Regardless of how adept you think you are at leadership, here are six indicators that suggest you might not be getting the job done. In fact, if you see these things in your organization, it could mean you are failing as a leader.
It isn't easy to admit failure, especially if you are an entrepreneur with a track record of success. But if your leadership isn't getting the results it should, you need to seriously consider what you are doing wrong so you can make adjustments and get your company back on track.
A company's vision begins with its leaders – but it doesn't end with them. If your vision is ever going to be realized, it needs to be embraced by everyone in the organization. Often, an unsupported vision is the result of a leader who hasn't made an effort to solicit the input of key employees and other stakeholders in the company.
Are you the only person in your business with a clear understanding of your goals and values? If so, then you have failed in an important aspect of leadership: Communication. Even though they may not have a direct role in determining the company's current or future course, all of your employees need to have a general idea where the business is headed and what values the company holds dear so they can play their role effectively.
A history of missed goals can be a sign that the business has encountered a series of unforeseen obstacles. But it can also be a sign that you have failed to provide adequate leadership. Maybe the goals were unrealistic to begin with or maybe you failed to conduct proper follow up. Either way, it's important to accept responsibility when your shortcomings caused your business to miss its goals.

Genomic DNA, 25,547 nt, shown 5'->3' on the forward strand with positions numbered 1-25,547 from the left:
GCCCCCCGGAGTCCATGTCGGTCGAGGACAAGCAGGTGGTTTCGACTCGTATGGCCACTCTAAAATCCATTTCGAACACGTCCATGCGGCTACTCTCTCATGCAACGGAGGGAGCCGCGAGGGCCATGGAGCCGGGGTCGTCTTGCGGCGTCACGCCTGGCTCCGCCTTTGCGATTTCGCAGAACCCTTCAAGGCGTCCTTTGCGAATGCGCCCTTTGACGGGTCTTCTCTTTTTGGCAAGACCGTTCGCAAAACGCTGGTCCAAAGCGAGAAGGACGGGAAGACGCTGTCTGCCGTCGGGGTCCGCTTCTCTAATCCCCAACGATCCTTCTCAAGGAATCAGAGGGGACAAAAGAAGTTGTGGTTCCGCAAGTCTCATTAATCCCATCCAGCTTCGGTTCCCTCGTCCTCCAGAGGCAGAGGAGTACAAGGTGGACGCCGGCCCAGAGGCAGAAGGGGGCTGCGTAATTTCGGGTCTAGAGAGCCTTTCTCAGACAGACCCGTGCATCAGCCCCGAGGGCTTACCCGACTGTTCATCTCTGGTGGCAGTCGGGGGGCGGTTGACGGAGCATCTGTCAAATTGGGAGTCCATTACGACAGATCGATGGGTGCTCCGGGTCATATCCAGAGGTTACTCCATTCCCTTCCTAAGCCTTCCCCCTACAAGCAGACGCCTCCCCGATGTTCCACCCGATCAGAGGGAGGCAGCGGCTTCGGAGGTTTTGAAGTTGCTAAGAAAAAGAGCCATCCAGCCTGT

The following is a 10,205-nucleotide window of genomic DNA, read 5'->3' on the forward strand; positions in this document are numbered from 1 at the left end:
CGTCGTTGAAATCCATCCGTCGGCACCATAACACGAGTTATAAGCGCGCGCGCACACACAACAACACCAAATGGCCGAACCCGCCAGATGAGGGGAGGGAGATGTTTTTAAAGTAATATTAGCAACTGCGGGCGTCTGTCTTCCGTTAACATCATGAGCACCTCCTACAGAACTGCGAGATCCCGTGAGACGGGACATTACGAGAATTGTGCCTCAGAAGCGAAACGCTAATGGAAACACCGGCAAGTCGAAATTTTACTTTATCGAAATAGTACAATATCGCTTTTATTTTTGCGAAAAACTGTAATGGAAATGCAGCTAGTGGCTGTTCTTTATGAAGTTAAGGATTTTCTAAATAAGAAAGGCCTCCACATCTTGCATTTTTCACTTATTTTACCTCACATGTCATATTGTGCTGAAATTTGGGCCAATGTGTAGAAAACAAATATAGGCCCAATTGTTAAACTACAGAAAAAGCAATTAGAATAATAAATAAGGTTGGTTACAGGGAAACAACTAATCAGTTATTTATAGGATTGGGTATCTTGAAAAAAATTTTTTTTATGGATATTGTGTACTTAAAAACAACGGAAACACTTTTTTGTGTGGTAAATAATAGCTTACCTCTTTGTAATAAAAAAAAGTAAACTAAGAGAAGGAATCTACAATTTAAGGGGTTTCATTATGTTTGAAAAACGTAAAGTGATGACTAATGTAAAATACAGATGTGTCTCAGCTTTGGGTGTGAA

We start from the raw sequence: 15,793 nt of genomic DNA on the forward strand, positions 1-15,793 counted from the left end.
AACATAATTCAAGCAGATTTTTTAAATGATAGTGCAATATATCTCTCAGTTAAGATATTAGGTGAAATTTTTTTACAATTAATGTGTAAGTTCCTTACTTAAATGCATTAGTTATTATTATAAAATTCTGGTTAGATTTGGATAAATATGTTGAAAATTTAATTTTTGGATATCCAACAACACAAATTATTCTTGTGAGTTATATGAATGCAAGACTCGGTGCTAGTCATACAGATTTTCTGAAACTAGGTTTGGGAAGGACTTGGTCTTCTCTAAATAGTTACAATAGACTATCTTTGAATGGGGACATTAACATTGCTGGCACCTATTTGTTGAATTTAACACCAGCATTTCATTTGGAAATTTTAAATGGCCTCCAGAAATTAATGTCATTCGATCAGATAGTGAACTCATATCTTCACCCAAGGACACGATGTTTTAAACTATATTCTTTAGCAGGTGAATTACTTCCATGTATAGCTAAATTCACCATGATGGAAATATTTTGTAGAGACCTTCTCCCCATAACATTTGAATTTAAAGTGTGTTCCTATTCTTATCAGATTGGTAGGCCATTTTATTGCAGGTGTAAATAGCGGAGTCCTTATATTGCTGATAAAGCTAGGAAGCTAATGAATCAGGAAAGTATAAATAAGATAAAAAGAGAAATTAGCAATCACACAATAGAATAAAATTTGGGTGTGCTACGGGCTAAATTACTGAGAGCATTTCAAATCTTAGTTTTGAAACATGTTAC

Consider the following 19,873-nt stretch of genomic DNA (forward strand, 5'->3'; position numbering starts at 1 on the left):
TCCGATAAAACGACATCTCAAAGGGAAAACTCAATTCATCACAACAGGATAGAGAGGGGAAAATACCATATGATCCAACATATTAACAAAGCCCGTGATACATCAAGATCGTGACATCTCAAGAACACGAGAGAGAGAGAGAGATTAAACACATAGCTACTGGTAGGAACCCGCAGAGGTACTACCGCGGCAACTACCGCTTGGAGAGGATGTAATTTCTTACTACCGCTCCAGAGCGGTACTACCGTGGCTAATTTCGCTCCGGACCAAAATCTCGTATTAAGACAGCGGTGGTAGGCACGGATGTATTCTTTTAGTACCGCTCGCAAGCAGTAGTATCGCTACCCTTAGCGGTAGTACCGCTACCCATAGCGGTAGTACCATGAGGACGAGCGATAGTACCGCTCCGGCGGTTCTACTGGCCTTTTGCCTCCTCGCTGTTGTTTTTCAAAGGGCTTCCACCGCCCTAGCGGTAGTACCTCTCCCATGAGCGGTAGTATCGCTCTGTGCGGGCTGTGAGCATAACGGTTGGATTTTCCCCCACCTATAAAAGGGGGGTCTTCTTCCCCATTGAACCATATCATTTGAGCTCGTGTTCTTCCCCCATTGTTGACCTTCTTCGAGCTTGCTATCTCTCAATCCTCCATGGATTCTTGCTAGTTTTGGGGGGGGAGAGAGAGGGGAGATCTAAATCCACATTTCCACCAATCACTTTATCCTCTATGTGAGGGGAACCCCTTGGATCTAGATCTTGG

Inefficiency can quickly drain the life and energy out of a business. Overlapping roles, wasted resources, and unnecessary activities are "big picture" issues that are under your direct control. As a leader, you have a unique opportunity to monitor the overall health of your organization. If your organization is a breeding ground for inefficiency, then it is probably because you have failed to do your job effectively.
A high rate of employee turnover is usually an indication of widespread dissatisfaction within the organization. Although there could be a lot of reasons why your employees are dissatisfied, if it persists long enough to cause a consistently high turnover rate point it's probably an indication that you have failed to identify and root out the source of the problem.
Unfortunately, interoffice conflicts are unavoidable. When you put a diverse group of people in the same place day after day, there are bound to be some disagreements. But if your company's conflicts are affecting your ability to do business, you have a responsibility to intervene and restore order in the business. If you fail to do so, your company – and your reputation as a leader – will suffer.